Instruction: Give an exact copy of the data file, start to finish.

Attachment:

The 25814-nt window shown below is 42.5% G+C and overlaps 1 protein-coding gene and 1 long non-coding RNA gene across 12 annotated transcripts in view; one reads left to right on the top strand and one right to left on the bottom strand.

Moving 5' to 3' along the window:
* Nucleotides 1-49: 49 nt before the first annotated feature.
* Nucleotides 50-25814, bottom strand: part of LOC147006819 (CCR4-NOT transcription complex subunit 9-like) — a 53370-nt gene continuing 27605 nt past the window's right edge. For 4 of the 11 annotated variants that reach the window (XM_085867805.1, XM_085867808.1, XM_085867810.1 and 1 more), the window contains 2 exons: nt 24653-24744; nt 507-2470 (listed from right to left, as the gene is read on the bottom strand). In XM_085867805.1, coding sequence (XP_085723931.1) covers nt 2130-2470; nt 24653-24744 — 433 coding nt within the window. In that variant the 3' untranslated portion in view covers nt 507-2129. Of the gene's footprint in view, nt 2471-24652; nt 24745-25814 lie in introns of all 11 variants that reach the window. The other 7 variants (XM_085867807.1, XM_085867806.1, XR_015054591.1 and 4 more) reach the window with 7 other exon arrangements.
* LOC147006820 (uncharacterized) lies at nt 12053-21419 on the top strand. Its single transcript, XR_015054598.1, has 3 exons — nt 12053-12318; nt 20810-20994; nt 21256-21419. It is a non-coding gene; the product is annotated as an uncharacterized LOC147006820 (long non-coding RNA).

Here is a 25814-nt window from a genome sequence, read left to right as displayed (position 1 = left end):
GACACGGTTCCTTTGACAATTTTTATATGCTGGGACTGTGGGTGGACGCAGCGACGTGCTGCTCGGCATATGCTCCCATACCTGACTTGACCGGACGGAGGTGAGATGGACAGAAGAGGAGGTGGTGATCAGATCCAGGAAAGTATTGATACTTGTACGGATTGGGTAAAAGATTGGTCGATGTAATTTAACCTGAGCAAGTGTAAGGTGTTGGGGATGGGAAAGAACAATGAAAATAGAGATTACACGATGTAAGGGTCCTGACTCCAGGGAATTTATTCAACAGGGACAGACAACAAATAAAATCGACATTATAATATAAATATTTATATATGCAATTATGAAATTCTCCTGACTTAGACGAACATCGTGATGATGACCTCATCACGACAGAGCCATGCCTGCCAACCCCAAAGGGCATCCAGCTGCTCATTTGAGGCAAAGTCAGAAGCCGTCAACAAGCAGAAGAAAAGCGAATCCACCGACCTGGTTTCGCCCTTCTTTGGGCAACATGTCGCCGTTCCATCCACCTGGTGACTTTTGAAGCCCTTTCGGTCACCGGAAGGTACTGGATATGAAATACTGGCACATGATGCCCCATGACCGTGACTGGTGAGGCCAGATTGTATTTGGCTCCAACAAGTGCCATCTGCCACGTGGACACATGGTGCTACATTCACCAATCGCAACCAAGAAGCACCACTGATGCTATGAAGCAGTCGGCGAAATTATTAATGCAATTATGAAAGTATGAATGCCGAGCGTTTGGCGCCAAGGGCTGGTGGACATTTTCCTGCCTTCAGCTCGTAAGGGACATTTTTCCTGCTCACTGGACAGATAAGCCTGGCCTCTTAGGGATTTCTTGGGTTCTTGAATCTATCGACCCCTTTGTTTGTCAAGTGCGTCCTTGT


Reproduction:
The 25814-nt window shown below is 42.5% G+C and overlaps 1 protein-coding gene and 1 long non-coding RNA gene across 12 annotated transcripts in view; one reads left to right on the top strand and one right to left on the bottom strand.

Moving 5' to 3' along the window:
* Nucleotides 1-49: 49 nt before the first annotated feature.
* Nucleotides 50-25814, bottom strand: part of LOC147006819 (CCR4-NOT transcription complex subunit 9-like) — a 53370-nt gene continuing 27605 nt past the window's right edge. For 4 of the 11 annotated variants that reach the window (XM_085867805.1, XM_085867808.1, XM_085867810.1 and 1 more), the window contains 2 exons: nt 24653-24744; nt 507-2470 (listed from right to left, as the gene is read on the bottom strand). In XM_085867805.1, coding sequence (XP_085723931.1) covers nt 2130-2470; nt 24653-24744 — 433 coding nt within the window. In that variant the 3' untranslated portion in view covers nt 507-2129. Of the gene's footprint in view, nt 2471-24652; nt 24745-25814 lie in introns of all 11 variants that reach the window. The other 7 variants (XM_085867807.1, XM_085867806.1, XR_015054591.1 and 4 more) reach the window with 7 other exon arrangements.
* LOC147006820 (uncharacterized) lies at nt 12053-21419 on the top strand. Its single transcript, XR_015054598.1, has 3 exons — nt 12053-12318; nt 20810-20994; nt 21256-21419. It is a non-coding gene; the product is annotated as an uncharacterized LOC147006820 (long non-coding RNA).

Here is a 25814-nt window from a genome sequence, read left to right as displayed (position 1 = left end):
GACACGGTTCCTTTGACAATTTTTATATGCTGGGACTGTGGGTGGACGCAGCGACGTGCTGCTCGGCATATGCTCCCATACCTGACTTGACCGGACGGAGGTGAGATGGACAGAAGAGGAGGTGGTGATCAGATCCAGGAAAGTATTGATACTTGTACGGATTGGGTAAAAGATTGGTCGATGTAATTTAACCTGAGCAAGTGTAAGGTGTTGGGGATGGGAAAGAACAATGAAAATAGAGATTACACGATGTAAGGGTCCTGACTCCAGGGAATTTATTCAACAGGGACAGACAACAAATAAAATCGACATTATAATATAAATATTTATATATGCAATTATGAAATTCTCCTGACTTAGACGAACATCGTGATGATGACCTCATCACGACAGAGCCATGCCTGCCAACCCCAAAGGGCATCCAGCTGCTCATTTGAGGCAAAGTCAGAAGCCGTCAACAAGCAGAAGAAAAGCGAATCCACCGACCTGGTTTCGCCCTTCTTTGGGCAACATGTCGCCGTTCCATCCACCTGGTGACTTTTGAAGCCCTTTCGGTCACCGGAAGGTACTGGATATGAAATACTGGCACATGATGCCCCATGACCGTGACTGGTGAGGCCAGATTGTATTTGGCTCCAACAAGTGCCATCTGCCACGTGGACACATGGTGCTACATTCACCAATCGCAACCAAGAAGCACCACTGATGCTATGAAGCAGTCGGCGAAATTATTAATGCAATTATGAAAGTATGAATGCCGAGCGTTTGGCGCCAAGGGCTGGTGGACATTTTCCTGCCTTCAGCTCGTAAGGGACATTTTTCCTGCTCACTGGACAGATAAGCCTGGCCTCTTAGGGATTTCTTGGGTTCTTGAATCTATCGACCCCTTTGTTTGTCAAGTGCGTCCTTGT